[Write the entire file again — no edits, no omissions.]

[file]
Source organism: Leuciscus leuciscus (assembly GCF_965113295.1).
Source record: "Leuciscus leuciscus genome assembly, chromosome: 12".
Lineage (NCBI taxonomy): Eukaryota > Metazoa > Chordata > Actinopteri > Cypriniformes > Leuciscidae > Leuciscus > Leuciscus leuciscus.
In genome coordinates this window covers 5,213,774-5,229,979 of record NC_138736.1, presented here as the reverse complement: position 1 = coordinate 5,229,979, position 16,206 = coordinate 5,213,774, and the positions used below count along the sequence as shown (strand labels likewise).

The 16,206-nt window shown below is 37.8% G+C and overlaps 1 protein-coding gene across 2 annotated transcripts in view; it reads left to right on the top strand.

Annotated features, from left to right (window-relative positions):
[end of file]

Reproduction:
Source organism: Leuciscus leuciscus (assembly GCF_965113295.1).
Source record: "Leuciscus leuciscus genome assembly, chromosome: 12".
Lineage (NCBI taxonomy): Eukaryota > Metazoa > Chordata > Actinopteri > Cypriniformes > Leuciscidae > Leuciscus > Leuciscus leuciscus.
In genome coordinates this window covers 5,213,774-5,229,979 of record NC_138736.1, presented here as the reverse complement: position 1 = coordinate 5,229,979, position 16,206 = coordinate 5,213,774, and the positions used below count along the sequence as shown (strand labels likewise).

The 16,206-nt window shown below is 37.8% G+C and overlaps 1 protein-coding gene across 2 annotated transcripts in view; it reads left to right on the top strand.

Annotated features, from left to right (window-relative positions):